Caroline Cummins is Culinate’s managing editor. She lives with her husband, two daughters, and cat in Portland, Oregon.
Stevie the runt still hasn’t caught up with the Big Five, and because he/she has been living in isolation so much, the rest of the chicken gang isn’t thrilled to have Stevie around. They flock together in a clique. If Stevie tries to burrow underneath one of them for shelter, or walk through their posse, they peck mercilessly in retaliation.
So Stevie (let’s call him a he for now, OK?) tends to sulk in a corner by himself, sticking his head down as far as he can get it. Or he flies up onto the roosting bar in the chicken run, brooding out of reach of the other, bigger birds. If I come out and stand near the run, he’ll dash to the side of the cage nearest to me, squawking angrily, and then flutter back and forth along the run, demanding to be let out.
Occasionally we do catch him and let him walk around outside the run, or inside a box of his own in the grass. But mostly we’re trying the Tough Love theory of parenting, hoping that Stevie will learn to hack it on his own.
Of course, there are scary chicken stories (I know, that sounds like an oxymoron, but it’s true in this case) of chickens pecking another chicken so viciously that the behavior is termed “cannibalism.” So far, the Big Five don’t seem to be actually eating Stevie, but they have been known to draw blood in the past.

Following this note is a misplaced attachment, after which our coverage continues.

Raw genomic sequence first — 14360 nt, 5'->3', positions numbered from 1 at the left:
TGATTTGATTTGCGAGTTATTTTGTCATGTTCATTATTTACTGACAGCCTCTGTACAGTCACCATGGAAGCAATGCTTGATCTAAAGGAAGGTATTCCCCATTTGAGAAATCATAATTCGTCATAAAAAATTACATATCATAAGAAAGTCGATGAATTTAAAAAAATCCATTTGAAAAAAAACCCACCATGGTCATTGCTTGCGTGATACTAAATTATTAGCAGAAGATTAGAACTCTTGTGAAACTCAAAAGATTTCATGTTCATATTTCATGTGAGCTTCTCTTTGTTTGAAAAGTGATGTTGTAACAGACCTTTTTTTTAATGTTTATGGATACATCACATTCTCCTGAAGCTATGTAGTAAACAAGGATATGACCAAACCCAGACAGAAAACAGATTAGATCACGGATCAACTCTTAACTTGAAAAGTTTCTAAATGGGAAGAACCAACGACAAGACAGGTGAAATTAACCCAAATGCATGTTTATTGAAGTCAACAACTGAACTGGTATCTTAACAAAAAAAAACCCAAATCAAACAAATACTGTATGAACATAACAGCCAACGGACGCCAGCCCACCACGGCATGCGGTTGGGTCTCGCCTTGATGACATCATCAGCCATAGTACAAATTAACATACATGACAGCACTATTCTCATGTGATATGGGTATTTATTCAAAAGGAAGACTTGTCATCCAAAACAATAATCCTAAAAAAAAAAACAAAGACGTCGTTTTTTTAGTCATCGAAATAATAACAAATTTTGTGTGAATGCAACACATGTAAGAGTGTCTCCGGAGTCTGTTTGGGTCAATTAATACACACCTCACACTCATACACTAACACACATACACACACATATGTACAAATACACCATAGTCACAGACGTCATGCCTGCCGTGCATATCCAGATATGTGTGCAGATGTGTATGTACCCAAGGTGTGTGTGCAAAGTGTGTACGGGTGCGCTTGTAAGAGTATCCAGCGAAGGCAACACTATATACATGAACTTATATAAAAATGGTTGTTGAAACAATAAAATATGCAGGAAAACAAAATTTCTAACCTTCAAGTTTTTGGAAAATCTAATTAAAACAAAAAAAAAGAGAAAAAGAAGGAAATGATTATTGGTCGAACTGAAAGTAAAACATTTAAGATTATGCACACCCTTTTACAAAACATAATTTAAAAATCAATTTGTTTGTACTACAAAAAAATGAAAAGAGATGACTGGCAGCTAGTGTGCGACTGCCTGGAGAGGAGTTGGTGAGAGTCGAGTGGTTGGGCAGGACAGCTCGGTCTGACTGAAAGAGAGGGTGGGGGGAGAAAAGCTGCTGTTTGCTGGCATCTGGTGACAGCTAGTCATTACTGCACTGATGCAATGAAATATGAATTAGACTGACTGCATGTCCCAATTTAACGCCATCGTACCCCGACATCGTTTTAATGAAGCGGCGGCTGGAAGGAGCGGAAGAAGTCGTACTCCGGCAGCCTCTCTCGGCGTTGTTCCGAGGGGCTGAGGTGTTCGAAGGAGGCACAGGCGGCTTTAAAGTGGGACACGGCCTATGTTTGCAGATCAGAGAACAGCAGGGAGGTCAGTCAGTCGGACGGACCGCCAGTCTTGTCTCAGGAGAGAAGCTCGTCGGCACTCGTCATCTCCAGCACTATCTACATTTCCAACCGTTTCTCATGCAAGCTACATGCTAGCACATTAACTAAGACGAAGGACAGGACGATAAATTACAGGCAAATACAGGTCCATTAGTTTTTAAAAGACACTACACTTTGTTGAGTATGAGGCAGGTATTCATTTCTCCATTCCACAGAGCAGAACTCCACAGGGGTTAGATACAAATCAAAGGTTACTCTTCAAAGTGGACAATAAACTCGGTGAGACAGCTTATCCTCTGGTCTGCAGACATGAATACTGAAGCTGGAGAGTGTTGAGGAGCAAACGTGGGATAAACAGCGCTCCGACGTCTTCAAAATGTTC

My husband worries more about the birds than I do. Maybe this means I’m callous. Or maybe, as my husband mused the other day, he’s just a “chicken hypochondriac,” restlessly looking up avian diseases and flock behaviors, trying to figure out what might be going on when all that’s going on might just be normal.
Since we’re planning to divest ourselves of half of our bird population once they’re grown, the social dynamics of six birds really aren’t as important as the social dynamics of the three that we choose (or are forced by gender revelations) to keep. So I am trying not to count my eventual chickens before they’re chosen.
Nevertheless, lately my husband has been trying to guess which, if any, of our birds might roosters. Bigger, redder combs is apparently one sign. But since all the Australorps have similar combs and the Araucanas have none, this is not so helpful. Bigger tail feathers held higher in the air is another sign. Again, the Australorps have bigger tail feathers than the Araucanas, and it’s hard to tell if one bird is holding its feathers higher than another.
We still have quite a few weeks to go before our rooster-or-hen question will be answered, both in looks and in the acid test: a bird that crows.
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